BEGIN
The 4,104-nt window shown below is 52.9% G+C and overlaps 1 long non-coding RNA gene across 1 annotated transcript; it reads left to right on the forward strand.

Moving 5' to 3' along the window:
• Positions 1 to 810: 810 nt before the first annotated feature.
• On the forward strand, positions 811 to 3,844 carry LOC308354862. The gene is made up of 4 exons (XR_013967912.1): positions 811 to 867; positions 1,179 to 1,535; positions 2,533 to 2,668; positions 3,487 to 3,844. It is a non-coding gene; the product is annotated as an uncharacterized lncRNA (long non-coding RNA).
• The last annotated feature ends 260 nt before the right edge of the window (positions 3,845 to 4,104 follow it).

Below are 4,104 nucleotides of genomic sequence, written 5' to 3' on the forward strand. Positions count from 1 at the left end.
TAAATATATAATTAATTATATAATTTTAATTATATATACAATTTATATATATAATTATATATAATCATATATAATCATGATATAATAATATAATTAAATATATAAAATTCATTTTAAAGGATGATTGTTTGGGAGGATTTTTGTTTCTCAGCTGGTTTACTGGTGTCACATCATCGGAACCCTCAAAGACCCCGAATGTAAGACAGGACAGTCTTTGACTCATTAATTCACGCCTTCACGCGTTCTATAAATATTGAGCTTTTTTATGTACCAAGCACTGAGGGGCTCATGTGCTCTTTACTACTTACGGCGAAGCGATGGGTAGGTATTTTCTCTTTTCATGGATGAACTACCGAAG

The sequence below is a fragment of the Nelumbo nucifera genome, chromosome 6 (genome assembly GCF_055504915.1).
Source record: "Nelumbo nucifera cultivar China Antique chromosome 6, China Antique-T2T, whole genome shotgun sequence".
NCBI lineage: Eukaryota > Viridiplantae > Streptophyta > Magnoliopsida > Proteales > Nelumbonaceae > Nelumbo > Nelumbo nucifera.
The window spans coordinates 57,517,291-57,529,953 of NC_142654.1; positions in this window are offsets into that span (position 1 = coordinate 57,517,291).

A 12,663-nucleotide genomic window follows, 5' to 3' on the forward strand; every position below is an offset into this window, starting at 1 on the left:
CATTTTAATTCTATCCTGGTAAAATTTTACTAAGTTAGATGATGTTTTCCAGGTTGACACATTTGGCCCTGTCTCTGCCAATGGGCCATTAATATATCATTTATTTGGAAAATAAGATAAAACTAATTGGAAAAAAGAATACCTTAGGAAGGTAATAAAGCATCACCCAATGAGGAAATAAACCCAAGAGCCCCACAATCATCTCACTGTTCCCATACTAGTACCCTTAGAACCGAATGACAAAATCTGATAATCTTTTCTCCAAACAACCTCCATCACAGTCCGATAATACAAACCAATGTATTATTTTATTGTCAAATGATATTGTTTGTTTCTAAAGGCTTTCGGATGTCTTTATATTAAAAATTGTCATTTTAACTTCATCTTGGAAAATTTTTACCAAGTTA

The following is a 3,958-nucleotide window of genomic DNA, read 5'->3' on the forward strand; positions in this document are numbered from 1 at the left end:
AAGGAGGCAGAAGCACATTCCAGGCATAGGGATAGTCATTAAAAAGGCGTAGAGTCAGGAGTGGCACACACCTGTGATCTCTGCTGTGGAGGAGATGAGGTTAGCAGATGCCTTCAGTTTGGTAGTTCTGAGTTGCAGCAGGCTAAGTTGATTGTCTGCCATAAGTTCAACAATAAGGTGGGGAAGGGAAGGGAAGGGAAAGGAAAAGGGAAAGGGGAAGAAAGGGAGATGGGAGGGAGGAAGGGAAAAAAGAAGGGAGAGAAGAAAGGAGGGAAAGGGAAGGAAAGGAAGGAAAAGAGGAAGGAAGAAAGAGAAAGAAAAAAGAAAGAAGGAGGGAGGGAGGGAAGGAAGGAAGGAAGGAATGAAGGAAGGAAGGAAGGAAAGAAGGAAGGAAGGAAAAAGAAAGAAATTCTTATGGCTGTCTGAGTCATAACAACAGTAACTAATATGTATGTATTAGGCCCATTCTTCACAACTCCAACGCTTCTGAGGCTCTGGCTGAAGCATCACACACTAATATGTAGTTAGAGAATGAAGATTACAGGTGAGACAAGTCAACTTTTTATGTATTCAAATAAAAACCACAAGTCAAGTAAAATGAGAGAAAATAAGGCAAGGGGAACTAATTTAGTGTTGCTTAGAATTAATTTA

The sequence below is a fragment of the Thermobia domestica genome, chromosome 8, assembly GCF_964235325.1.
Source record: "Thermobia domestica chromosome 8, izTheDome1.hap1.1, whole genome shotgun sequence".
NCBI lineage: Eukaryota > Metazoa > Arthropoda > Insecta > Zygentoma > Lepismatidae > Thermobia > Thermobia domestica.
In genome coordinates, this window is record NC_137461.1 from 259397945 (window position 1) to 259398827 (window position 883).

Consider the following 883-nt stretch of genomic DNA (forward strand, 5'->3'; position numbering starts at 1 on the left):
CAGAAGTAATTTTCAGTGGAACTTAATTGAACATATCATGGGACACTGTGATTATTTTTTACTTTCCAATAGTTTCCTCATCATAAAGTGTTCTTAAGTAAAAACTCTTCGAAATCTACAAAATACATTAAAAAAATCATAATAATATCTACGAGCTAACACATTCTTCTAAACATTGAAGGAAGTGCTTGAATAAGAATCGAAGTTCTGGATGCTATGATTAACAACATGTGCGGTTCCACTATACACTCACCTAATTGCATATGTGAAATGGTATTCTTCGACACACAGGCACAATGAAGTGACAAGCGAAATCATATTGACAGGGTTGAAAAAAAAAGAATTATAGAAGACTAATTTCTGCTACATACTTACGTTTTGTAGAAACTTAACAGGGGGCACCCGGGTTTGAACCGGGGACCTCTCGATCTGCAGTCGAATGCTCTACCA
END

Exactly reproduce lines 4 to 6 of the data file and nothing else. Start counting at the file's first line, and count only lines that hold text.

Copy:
• On the forward strand, positions 811 to 3,844 carry LOC308354862. The gene is made up of 4 exons (XR_013967912.1): positions 811 to 867; positions 1,179 to 1,535; positions 2,533 to 2,668; positions 3,487 to 3,844. It is a non-coding gene; the product is annotated as an uncharacterized lncRNA (long non-coding RNA).
• The last annotated feature ends 260 nt before the right edge of the window (positions 3,845 to 4,104 follow it).

Below are 4,104 nucleotides of genomic sequence, written 5' to 3' on the forward strand. Positions count from 1 at the left end.